And then we have policies dealing with broadband access, which is really the water and electricity of our digital age. Today we have digital deserts, we have tech haves and have-nots. How do you look for a job, how do you a find a place to live, how do you do your homework if you don’t have internet access?
Today we have digital deserts, we have tech haves and have-nots.
OneNYC set a goal of giving every resident and business access to affordable and reliable broadband service by 2025. But what strategies and policies can be put in place to reach that goal?
A great example is LinkNYC, which uses a unique approach that brings private-sector knowledge into city government. Instead of saying, “Here’s what we want — give us your lowest bid,” we presented the problem and took the best proposal. So there’s innovation on multiple levels. These devices have never existed before; they were custom made to respond to our request for proposal. But the [request for proposal] was also done in an innovative way, as a problem-based challenge as opposed to just a request for bids on a specific thing, like chairs or pencils.
Jeff: In some ways, by rebranding smart cities as smart and equitable cities, we’re taking back ownership. That brand came out of the private sector and some large multinational tech firms that were pushing products. As a result, it really became about the technology. We’re trying to put the focus back on the people. How can technology improve people’s lives? Broadband, the infrastructure, the development of the tech ecosystem — these are all enablers to help us get there. But really it’s not about the tech. It’s about creating a better place for all New Yorkers.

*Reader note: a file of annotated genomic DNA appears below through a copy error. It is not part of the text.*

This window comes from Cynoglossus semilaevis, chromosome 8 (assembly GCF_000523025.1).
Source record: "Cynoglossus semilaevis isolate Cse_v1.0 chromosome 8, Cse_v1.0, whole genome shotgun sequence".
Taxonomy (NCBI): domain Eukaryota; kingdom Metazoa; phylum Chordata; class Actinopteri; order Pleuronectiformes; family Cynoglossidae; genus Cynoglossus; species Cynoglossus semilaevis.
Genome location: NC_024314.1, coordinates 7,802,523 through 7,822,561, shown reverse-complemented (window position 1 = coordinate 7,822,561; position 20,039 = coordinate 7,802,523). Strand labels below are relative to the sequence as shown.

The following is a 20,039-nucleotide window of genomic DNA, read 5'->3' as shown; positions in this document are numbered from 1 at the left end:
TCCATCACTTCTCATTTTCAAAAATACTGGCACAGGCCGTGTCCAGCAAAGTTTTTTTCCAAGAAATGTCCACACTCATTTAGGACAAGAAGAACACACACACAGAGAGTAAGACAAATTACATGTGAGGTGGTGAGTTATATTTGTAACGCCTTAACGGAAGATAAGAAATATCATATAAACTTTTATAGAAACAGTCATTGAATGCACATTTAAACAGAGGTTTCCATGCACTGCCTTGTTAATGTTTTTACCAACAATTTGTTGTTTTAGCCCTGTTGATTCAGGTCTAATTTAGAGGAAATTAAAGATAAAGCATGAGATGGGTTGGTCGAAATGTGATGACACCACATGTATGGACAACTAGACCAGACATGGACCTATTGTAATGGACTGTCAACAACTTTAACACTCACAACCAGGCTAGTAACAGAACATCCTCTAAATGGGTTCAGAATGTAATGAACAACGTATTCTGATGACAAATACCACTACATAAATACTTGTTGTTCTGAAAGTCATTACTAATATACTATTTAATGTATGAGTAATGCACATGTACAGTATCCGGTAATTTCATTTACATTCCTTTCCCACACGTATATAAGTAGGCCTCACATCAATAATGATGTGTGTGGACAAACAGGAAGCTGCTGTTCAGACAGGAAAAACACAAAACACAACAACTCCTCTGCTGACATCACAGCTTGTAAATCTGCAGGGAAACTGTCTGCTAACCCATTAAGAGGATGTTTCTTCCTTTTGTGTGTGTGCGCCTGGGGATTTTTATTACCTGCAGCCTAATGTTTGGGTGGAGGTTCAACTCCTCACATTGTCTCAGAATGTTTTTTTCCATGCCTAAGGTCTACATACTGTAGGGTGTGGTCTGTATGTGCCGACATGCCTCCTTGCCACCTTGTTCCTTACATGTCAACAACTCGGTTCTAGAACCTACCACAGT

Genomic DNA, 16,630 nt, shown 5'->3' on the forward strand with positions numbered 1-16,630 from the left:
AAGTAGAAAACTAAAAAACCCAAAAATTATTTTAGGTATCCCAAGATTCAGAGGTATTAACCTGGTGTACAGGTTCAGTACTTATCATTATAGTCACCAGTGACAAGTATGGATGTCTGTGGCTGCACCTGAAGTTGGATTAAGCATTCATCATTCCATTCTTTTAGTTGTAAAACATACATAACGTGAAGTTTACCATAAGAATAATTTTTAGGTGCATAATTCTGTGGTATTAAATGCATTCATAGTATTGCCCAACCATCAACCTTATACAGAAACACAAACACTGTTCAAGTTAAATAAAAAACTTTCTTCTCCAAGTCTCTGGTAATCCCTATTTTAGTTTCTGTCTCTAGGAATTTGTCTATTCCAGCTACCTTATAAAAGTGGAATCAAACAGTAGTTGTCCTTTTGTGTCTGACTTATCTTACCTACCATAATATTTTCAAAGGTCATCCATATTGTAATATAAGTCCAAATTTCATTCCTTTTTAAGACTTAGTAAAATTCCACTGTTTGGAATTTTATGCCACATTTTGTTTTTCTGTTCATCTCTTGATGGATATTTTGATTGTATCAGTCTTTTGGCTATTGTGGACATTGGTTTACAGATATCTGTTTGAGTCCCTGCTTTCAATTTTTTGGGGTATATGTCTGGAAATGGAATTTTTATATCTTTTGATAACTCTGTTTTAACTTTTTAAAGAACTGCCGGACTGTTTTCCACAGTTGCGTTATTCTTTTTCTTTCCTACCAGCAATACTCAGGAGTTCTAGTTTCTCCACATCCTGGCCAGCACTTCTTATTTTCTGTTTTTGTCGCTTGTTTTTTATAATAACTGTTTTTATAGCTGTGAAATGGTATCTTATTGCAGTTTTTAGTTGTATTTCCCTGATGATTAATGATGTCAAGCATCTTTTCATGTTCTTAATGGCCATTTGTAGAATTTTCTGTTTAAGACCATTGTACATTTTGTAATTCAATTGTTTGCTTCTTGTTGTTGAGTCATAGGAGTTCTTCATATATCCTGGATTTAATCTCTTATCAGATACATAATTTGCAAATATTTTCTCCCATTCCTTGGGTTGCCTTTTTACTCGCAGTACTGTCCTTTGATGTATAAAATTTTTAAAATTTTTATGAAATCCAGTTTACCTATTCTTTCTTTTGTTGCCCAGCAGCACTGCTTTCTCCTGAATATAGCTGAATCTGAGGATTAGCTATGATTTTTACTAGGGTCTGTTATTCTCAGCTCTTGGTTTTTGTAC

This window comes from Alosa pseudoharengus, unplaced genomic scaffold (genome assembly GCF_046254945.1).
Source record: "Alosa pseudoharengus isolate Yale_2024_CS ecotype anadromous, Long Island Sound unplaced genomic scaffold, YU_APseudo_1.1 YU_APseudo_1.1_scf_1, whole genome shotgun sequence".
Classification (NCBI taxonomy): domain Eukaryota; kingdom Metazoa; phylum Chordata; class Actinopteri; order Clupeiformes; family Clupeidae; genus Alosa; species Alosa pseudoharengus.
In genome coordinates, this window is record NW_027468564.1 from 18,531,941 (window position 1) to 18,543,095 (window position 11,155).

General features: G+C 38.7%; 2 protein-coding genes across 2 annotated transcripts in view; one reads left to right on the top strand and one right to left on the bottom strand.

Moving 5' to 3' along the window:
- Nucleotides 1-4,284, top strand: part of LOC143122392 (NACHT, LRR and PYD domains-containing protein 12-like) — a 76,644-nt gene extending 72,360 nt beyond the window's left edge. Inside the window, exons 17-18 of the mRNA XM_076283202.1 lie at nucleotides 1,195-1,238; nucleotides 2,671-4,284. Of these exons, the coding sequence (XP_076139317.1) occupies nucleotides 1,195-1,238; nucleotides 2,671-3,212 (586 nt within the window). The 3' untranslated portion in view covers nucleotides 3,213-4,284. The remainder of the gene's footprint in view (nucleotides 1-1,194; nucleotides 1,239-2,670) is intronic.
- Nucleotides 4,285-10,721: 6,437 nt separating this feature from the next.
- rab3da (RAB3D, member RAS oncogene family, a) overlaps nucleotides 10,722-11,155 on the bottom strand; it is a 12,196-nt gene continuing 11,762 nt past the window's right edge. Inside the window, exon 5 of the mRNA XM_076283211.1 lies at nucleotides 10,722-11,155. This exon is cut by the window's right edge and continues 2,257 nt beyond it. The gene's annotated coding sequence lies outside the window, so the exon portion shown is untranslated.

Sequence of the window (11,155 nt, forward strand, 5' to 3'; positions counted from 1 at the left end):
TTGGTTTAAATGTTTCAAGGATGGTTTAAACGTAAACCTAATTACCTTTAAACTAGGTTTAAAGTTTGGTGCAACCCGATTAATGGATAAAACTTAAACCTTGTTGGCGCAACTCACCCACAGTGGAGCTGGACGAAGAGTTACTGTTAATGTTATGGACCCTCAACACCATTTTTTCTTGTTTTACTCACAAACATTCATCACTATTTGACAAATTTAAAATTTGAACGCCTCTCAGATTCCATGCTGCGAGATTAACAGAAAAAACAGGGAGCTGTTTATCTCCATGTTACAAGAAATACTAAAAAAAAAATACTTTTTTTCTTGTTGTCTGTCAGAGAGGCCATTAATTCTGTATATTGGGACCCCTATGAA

How does New York’s digital divide compare to what you find in other American cities today, and how do the government’s plans compare to what other cities are doing?
Jeff: Well, New York has broadband, right? In New York anything is available for the right price! But we have an incredible income disparity. We have more millionaires in NYC than in any other city — over 389,000. But on the flip side, roughly half of households are at or near the poverty level.
Nearly 22% of households don’t have internet access at home. And again, it’s not that internet access isn’t available; it’s that they’re priced out.
Similarly, smartphones have become widespread in New York — over 95% percent of New Yorkers report owning a cell phone, and 79% of cell phone owners have smartphones. People will often point to that and say there is no digital divide anymore. But when your smartphone is your only access to the internet, data limits take on new meaning. Imagine trying to take an online course when you’re worried about the overage charges from streaming video. Imagine trying to complete your homework or apply for a job using your smartphone. New Yorkers shouldn’t have to choose between accessing new opportunity or potentially going into debt.
So that’s where something like LinkNYC is critical, because it enables people to access the internet without having to worry about the financial implications.